Oklahoma safety Nic Harris was viewed as a linebacker by some NFL talent evaluators and a safety by others. The Bills see him as a linebacker and that’s where he’ll play after the Bills made him their fifth-round pick (#147) on Sunday.
“He’s a linebacker for us,” said Bills scout Shawn Heinlen. “He’s a very versatile player. He’s played safety, corner and started at middle linebacker in an emergency role against Kansas State. He played outside linebacker at the Senior Bowl and I think that’s where we see him best fitted for our defense.”
For Harris, who has played cornerback, free safety, strong safety and linebacker in college, moving to linebacker full time is not seen as a problem.
“It’s doesn’t bother me at all,” said Harris. “It’s a great opportunity to come out and play and whatever the coaches want me to do I’m willing to take a shot at it. I’m extremely elated for the opportunity to come out and play.”
Playing safety Harris has been playing at a lighter weight to maintain his speed, but now shifting to linebacker the Bills will have him bulk up to about 240 pounds. The Bills had Harris timed in the 4.6 to 4.7 range, but his anticipation skills are so sharp he gets to the ball quickly regardless.
“A very, very smart player,” said Heinlen. “Whatever position he played he was always the first open to diagnose what was going on and that allows him to play faster than his timed speed. At the Senior Bowl he was playing outside linebacker for the first time and he was the first guy to the ball every single play. That intelligence is something that we’re really looking for.”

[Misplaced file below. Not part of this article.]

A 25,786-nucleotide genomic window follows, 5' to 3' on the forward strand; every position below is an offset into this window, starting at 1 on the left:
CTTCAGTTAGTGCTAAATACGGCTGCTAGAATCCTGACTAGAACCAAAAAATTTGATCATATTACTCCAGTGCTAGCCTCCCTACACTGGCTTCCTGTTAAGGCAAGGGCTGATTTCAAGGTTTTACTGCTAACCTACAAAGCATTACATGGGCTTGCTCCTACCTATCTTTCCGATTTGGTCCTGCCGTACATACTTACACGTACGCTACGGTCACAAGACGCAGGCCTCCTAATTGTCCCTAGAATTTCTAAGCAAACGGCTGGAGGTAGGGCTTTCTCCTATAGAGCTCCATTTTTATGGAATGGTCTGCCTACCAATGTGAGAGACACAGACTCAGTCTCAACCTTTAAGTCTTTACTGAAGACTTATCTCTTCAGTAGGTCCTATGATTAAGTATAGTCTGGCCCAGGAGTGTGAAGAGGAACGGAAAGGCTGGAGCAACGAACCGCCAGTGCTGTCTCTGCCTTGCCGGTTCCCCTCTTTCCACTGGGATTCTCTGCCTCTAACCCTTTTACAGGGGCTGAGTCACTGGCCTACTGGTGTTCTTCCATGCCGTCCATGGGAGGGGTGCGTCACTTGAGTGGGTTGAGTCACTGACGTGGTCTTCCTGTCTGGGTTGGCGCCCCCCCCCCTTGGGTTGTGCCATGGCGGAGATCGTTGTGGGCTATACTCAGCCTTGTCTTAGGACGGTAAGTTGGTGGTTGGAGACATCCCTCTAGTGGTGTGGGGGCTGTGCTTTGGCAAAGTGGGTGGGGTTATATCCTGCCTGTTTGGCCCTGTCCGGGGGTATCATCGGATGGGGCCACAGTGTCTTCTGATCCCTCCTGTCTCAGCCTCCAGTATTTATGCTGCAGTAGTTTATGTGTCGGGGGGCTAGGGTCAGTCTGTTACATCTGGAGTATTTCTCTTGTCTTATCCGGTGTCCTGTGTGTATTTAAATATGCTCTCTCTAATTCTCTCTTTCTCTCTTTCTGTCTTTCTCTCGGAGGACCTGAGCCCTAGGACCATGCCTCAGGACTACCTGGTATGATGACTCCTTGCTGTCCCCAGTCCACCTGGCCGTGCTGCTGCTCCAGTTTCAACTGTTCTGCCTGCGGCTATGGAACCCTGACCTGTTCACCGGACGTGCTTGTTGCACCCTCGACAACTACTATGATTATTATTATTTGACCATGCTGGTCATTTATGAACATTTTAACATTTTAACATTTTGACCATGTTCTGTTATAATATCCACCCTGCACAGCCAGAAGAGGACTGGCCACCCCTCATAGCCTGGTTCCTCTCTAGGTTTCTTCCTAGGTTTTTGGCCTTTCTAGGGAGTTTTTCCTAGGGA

What also encourages Buffalo’s staff that the switch will be relatively smooth is the fact that Harris is an aggressive tackler that’s played closer to the line of scrimmage before.
“One of the first things we did in pre-screenings that we put on a safety in judging whether they can play linebacker is how he enters plays,” said Bills linebackers coach Matt Sheldon. “He tackles with a good tackling form with his face up. He really likes to deliver a blow.”
That hitting ability is shown in his turnover statistics as he six forced fumbles and seven interceptions in his college career. Harris also had 20 tackles for loss and 6.5 sacks in his time at Oklahoma.
Harris realizes another position change lies ahead, but he’s confident he can make it work.
“Ultimately my preference is to be on the field,” said Harris. “I can’t wait to get out and play.”